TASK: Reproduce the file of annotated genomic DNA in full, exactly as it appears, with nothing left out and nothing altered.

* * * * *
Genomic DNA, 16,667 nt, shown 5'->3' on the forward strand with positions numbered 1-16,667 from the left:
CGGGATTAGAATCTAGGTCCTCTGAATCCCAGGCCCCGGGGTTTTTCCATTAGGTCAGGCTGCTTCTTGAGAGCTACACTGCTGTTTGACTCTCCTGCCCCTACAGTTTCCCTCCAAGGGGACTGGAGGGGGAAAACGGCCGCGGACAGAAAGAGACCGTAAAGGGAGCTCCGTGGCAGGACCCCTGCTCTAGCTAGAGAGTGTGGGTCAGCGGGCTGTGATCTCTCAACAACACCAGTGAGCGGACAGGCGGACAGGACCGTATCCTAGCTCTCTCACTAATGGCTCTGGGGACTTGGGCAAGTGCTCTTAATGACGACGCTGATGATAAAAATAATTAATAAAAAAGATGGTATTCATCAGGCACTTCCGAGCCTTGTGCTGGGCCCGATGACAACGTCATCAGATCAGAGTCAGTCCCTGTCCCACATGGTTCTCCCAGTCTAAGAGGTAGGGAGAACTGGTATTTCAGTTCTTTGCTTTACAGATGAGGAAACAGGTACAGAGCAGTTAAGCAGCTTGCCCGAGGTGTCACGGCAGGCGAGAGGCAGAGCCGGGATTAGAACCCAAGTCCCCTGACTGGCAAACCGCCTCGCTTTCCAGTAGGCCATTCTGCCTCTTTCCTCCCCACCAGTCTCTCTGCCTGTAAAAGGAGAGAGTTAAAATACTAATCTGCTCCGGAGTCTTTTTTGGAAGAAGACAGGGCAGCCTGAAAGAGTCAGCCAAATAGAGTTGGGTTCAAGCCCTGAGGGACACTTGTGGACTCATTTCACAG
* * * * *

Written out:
Genomic DNA, 16,667 nt, shown 5'->3' on the forward strand with positions numbered 1-16,667 from the left:
CGGGATTAGAATCTAGGTCCTCTGAATCCCAGGCCCCGGGGTTTTTCCATTAGGTCAGGCTGCTTCTTGAGAGCTACACTGCTGTTTGACTCTCCTGCCCCTACAGTTTCCCTCCAAGGGGACTGGAGGGGGAAAACGGCCGCGGACAGAAAGAGACCGTAAAGGGAGCTCCGTGGCAGGACCCCTGCTCTAGCTAGAGAGTGTGGGTCAGCGGGCTGTGATCTCTCAACAACACCAGTGAGCGGACAGGCGGACAGGACCGTATCCTAGCTCTCTCACTAATGGCTCTGGGGACTTGGGCAAGTGCTCTTAATGACGACGCTGATGATAAAAATAATTAATAAAAAAGATGGTATTCATCAGGCACTTCCGAGCCTTGTGCTGGGCCCGATGACAACGTCATCAGATCAGAGTCAGTCCCTGTCCCACATGGTTCTCCCAGTCTAAGAGGTAGGGAGAACTGGTATTTCAGTTCTTTGCTTTACAGATGAGGAAACAGGTACAGAGCAGTTAAGCAGCTTGCCCGAGGTGTCACGGCAGGCGAGAGGCAGAGCCGGGATTAGAACCCAAGTCCCCTGACTGGCAAACCGCCTCGCTTTCCAGTAGGCCATTCTGCCTCTTTCCTCCCCACCAGTCTCTCTGCCTGTAAAAGGAGAGAGTTAAAATACTAATCTGCTCCGGAGTCTTTTTTGGAAGAAGACAGGGCAGCCTGAAAGAGTCAGCCAAATAGAGTTGGGTTCAAGCCCTGAGGGACACTTGTGGACTCATTTCACAG